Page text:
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# It's Exponential

## Here is what it means for the coronavirus outbreak to be “exponential.”

From a statistical perspective, relationships among variables may take a broad array of forms. Sometimes, two variables may be unrelated to one another, such as (presumably) the scores on some college exam and attitudes about a particular pop star such as Justin Bieber.

Sometimes, two variables have a strong “linear” relationship. An accessible example of this might be the amount of time that a student studies for an exam as it relates to scores on the exam. Generally, speaking, more studying tends to be positively related to better exam scores. Further, we can conceptualize this pattern as a linear trend, as in Figure 1. Low scores on X (studying time) go with low scores on Y (exam score), while high scores on X (studying time) go with high scores on Y (exam score). Linear Function
Source: Glenn Geher

To create the function found in Figure 1, I simply went to a free online function creator (desmos.com) and put in the following equation: Y = X. This leads to a simple linear function.

Under some conditions, the relationship between two variables is not linear and is, rather, exponential in nature.

Sometimes, the relationship between two variables leads to an exponential function. This simply means that Y = some X variable raised to some exponent. So instead of Y = X (or, more formally, Y = 1*X, as in the prior example), we can imagine Y equaling some variable raised to some exponent. If you don’t recall this process from the math class that you may have taken years ago, I’ll explain. It’s easy.

Raising a variable to an exponent simply means that you multiply values of that variable by itself a certain number of times. If X = 3 and the function of interest is Y = X3, then Y = 33 (or three times itself three times). So 3*3*3, or 27. For the value of X = 4, we’d multiple 4 by itself 3 times: 4*4*4, for 64. You’ll see here the products go up much more quickly compared with the products in the linear equation used in Figure 1. Exponential Function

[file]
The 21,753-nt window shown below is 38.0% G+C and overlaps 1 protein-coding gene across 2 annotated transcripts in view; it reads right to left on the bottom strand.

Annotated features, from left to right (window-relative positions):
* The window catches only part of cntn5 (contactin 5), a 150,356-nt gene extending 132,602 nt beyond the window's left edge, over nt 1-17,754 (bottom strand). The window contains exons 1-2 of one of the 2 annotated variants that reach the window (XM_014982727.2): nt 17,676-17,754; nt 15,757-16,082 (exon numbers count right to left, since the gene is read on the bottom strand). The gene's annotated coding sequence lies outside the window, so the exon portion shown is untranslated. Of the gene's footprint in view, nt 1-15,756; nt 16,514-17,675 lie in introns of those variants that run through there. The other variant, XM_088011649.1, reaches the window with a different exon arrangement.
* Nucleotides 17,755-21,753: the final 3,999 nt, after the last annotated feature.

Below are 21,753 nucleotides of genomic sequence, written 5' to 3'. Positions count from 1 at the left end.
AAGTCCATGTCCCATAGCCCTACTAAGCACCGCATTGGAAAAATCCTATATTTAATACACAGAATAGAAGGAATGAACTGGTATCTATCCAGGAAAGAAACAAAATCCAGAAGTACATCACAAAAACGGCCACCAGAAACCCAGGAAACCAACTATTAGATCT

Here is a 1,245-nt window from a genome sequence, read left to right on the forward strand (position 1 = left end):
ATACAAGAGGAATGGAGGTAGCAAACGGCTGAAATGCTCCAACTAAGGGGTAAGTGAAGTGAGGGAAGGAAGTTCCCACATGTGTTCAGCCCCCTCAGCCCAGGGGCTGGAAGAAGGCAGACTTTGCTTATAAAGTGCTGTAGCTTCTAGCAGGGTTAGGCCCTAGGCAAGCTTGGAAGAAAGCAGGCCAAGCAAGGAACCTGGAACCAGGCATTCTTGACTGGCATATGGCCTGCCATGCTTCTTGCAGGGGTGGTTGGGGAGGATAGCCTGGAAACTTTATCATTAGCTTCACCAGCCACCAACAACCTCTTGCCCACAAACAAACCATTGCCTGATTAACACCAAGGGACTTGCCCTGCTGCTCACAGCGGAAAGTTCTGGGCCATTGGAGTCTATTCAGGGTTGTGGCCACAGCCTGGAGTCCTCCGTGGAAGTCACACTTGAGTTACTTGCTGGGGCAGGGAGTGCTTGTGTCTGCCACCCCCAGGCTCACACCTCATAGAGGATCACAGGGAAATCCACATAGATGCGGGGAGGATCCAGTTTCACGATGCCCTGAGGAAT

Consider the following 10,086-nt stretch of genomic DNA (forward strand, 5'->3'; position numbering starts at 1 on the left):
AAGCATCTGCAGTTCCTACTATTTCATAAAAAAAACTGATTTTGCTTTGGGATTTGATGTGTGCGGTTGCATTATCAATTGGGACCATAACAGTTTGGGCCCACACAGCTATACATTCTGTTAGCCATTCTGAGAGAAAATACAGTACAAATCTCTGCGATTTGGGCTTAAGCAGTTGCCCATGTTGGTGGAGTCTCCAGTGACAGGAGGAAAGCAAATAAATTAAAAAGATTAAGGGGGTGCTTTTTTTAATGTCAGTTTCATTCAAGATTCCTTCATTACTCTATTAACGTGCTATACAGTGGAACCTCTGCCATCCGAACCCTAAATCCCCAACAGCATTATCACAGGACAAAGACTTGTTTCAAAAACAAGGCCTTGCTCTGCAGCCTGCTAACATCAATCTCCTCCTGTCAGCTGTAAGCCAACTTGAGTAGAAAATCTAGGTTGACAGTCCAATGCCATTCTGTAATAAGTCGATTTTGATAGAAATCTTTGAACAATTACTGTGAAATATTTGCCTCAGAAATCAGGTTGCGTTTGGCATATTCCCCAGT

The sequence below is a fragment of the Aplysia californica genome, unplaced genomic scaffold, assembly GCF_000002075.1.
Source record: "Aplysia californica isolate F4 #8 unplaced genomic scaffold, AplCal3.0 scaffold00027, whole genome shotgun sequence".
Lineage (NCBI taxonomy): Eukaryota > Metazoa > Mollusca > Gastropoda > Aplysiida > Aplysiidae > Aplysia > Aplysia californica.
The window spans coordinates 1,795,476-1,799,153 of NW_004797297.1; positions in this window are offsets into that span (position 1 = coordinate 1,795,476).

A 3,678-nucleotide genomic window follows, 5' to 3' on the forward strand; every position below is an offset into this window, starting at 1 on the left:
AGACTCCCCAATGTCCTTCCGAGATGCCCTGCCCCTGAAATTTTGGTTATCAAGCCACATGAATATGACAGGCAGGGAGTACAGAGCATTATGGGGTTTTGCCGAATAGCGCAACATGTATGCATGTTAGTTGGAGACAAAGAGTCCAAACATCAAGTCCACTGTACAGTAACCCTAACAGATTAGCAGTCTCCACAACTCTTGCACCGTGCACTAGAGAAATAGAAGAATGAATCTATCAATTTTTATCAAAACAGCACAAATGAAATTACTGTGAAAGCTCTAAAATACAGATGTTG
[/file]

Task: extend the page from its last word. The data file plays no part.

Source: Glenn Geher

Figure 2 is a graphical representation of this simple exponential function of Y = X3.

Notice how it differs from the function in Figure 1. The main difference is this: The curve goes up much more quickly and steeply for the exponential function compared with the curve for the linear function.

Now let’s think about what this means when scientists say that the spread of coronavirus follows an exponential function.

Pretty much, the function being exponential in nature simply means that the rate of contagion for corona is so high that the prevalence of cases in a population increases across time—with time being the X variable and prevalence of cases being the Y variable—in an exponential manner (much like in Figure 2).

A colloquial way of making this same point would be to say that this thing is spreading like wildfire (which tends to spread at an exponential rate).

Bottom Line

The world is a scary place right now. The coronavirus is changing everyday experiences across the globe. I was set to fly to SUNY Fredonia for an evaluation job in a few weeks; canceled; I was set to drive to New Jersey to tape a YouTube TV interview related to my work; canceled; I was set to give multiple presentations at a conference in Pittsburgh in early April; canceled … And that’s just me …

If there’s ever been an event in my lifetime that has been universally humbling and that has put all people in the same boat, it’s the coronavirus.

Hopefully, understanding what it means for this thing to have an exponential rate of contagion is helpful for people in realizing the magnitude of what all we are dealing with as a global community. To my mind, the World Health Organization (WHO) is the most expert, unbiased, and credible source of information on this situation. I say to check that website regularly, follow best practices and guidance found from the WHO, wash your hands regularly, limit contact with others, and stay safe.